1. "wire" design for the cutters makes it easy to "knock off" stuck dough/butter using a spatula or butter knife, and often to not have to knock off at all;
  2. Thumb rest provides better leverage for rapid butter-cutting (I can do a pie crust dough in under 3 minutes with one of these), and time is your enemy when working with cold butter;
  3. Dough blenders allow you to do your cutting in a mixing bowl, instead of the flat surface that bench scrapers* require, saving on cleanup.

Of course, as mrog notes, YMMV.

(* the thing you link to as a "dough cutter" was known as a "bench scraper" back when I was a pastry chef)

  • I completely agree with using a wire blender, just not the exact one in the picture you shared. I used to have one a lot like it, and the handle would spin around whenever I used much pressure. I really like this design: amazon.com/dp/B00004OCNK
    – mrog
    Feb 2, 2018 at 5:12
  • Thank you, but whats up with the keeping clean just before you make it a mess anyway. Is it a inside joke or something? A couple video's I have seen give these handy tips and a minute later they mess it up anyway and it makes me smile each time. Anyway, I will follow your and @mrog advice and get the type of blender you recommend.
    – Madmenyo
    Feb 2, 2018 at 7:32
  • @mrog yeah, the handle is better on that one but I really find that having the thumb rest makes a huge difference in leverage and speed.
    – FuzzyChef
    Feb 3, 2018 at 5:53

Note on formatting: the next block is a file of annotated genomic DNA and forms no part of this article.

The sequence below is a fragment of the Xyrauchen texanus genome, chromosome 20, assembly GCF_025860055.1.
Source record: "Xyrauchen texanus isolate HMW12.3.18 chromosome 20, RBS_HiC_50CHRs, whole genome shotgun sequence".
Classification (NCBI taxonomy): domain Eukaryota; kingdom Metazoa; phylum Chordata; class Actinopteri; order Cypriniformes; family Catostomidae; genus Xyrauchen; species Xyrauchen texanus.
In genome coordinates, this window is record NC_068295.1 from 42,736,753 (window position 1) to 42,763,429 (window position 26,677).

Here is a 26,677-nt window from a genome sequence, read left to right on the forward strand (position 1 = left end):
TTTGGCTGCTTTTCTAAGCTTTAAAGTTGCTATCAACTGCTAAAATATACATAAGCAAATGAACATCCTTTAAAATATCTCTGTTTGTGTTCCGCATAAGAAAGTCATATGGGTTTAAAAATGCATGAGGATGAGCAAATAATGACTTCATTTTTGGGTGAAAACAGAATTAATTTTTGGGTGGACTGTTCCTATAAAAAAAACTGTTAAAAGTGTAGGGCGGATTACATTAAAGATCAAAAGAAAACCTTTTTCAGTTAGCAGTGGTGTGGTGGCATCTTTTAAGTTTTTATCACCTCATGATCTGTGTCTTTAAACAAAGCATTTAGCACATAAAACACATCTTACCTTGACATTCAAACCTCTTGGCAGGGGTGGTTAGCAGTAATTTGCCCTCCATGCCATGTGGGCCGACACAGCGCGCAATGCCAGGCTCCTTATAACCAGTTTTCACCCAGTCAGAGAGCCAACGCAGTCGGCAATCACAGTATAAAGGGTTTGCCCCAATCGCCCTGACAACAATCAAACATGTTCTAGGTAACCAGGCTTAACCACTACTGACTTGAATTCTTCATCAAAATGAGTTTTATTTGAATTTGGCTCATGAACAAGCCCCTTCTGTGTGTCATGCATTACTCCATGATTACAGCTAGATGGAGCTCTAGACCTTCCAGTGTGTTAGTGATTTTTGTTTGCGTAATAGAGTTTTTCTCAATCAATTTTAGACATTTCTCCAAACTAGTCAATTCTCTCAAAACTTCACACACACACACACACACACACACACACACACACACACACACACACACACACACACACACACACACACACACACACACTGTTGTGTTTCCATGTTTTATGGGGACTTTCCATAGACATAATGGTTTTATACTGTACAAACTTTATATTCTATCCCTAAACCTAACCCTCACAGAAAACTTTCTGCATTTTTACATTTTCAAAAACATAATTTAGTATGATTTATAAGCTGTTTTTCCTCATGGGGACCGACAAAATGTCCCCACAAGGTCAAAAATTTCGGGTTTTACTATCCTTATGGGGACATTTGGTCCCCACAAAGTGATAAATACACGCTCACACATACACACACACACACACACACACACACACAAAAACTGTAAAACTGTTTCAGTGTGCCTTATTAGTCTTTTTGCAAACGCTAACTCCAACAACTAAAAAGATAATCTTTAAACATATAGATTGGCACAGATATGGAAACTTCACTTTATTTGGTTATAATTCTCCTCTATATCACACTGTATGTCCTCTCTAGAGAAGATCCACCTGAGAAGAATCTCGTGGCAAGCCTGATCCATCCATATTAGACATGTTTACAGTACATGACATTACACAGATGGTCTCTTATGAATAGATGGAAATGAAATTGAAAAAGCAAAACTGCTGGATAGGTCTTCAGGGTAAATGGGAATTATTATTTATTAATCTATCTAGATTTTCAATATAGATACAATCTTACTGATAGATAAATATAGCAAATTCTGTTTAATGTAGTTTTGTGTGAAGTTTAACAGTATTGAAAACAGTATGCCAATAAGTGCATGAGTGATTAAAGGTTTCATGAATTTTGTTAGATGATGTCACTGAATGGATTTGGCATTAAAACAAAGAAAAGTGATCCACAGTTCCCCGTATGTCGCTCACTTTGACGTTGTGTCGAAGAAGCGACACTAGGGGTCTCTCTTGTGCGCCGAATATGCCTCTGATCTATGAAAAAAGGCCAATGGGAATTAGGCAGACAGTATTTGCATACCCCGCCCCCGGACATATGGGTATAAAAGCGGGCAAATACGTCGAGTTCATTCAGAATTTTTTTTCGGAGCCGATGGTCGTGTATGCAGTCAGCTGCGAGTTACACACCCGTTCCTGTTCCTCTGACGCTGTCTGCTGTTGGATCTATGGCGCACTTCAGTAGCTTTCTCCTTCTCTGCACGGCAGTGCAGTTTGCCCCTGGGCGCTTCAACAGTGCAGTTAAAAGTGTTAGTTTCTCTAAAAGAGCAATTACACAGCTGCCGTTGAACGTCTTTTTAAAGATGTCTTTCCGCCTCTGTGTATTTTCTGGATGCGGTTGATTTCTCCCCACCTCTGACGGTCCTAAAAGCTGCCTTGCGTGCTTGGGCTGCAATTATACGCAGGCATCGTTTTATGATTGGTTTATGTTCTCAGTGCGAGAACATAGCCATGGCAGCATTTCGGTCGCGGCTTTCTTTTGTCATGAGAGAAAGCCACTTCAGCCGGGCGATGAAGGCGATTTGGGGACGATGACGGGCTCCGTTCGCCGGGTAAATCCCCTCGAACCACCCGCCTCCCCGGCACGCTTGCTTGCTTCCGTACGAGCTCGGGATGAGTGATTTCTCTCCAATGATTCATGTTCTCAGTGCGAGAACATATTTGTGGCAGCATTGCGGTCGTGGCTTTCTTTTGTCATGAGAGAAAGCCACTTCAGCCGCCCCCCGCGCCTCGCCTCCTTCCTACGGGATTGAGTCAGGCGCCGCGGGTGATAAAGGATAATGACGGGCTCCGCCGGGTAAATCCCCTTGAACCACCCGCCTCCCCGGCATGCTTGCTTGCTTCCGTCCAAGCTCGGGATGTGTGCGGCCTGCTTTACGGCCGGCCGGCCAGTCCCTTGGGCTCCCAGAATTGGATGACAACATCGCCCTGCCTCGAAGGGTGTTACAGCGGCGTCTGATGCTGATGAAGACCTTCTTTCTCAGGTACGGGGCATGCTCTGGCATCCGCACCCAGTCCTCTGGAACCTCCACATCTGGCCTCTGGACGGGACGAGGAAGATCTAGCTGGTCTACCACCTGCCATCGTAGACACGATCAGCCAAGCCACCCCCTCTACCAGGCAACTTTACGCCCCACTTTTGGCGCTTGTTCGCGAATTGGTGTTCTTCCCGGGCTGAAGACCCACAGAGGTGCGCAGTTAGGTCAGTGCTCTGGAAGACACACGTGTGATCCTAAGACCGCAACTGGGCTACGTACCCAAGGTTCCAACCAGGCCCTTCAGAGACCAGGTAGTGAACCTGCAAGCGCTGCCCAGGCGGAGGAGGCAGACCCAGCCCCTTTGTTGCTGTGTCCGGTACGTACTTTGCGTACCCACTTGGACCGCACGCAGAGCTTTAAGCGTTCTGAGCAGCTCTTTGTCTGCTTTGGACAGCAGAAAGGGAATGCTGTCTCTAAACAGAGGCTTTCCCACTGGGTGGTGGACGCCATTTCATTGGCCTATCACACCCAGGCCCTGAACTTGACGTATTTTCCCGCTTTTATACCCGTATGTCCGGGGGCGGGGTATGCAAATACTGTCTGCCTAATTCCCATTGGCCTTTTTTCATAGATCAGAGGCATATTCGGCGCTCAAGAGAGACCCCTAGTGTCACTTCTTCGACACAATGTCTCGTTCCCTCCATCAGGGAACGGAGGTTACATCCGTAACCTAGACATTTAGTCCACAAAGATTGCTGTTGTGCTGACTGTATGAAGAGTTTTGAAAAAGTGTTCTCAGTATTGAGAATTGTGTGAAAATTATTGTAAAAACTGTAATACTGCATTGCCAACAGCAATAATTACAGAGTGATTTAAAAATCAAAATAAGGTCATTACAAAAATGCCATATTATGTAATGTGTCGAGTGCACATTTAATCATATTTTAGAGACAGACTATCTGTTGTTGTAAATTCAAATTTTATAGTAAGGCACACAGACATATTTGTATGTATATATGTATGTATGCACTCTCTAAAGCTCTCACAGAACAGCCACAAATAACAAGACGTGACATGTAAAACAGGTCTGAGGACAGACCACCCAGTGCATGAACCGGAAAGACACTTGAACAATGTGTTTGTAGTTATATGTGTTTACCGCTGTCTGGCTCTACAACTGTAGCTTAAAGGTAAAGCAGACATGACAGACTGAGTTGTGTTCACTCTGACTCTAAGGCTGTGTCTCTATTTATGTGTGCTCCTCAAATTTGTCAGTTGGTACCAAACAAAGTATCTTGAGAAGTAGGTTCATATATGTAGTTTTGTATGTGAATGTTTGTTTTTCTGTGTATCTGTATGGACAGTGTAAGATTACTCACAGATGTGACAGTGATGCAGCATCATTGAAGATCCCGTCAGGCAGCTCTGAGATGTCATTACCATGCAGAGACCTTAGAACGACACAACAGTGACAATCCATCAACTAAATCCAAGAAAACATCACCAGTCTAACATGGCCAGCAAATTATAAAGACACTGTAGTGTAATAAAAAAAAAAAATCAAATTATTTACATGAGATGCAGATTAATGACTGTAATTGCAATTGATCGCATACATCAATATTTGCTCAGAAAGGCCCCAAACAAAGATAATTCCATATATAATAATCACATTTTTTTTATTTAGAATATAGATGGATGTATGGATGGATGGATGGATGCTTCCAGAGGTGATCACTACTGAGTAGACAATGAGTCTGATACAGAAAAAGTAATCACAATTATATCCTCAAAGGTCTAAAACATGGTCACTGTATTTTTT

• @Madmenyo I don't quite understand what you're asking.
    – FuzzyChef
    Feb 3, 2018 at 5:53
  • also, please select a response as "the answer", either @mrog's or mine, if you've accepted one.
    – FuzzyChef
    Feb 3, 2018 at 19:36

It's really a matter of personal preference. I like using a pastry blender, but not all pastry blenders are worth using. It needs to be sturdy. And you really don't want a handle that might rotate when you push down on the dough, so pay attention to how the handle is fastened to the blender. When the dough starts to build up in the blender, just use your other hand to knock most of it back into the bowl.

The other method I was taught was to use two butter knives, one in each hand, and slide them against each other while cutting through the dough. This method works, but it takes longer.

I haven't tried using a pair of dough cutters. It should work, but it's going to require a flat work surface. The other two options (blender and knives) work well in a mixing bowl.

Regardless of which method you choose, it's going to be a bit awkward until you get some practice. Anyone with near-average dexterity should be able to master any of them with time.

  • 2
    Yeah, my tendency is to say "use a blender, because it means you can do your butter cutting in a bowl, which really saves on cleanup". Also, for dough stuck between the blades of the blender, it's really easy to knock it loose using either a spatula or a butter knife. Mind you, when I was a professional baker, we used a robot-coupe.
    – FuzzyChef
    Feb 1, 2018 at 22:19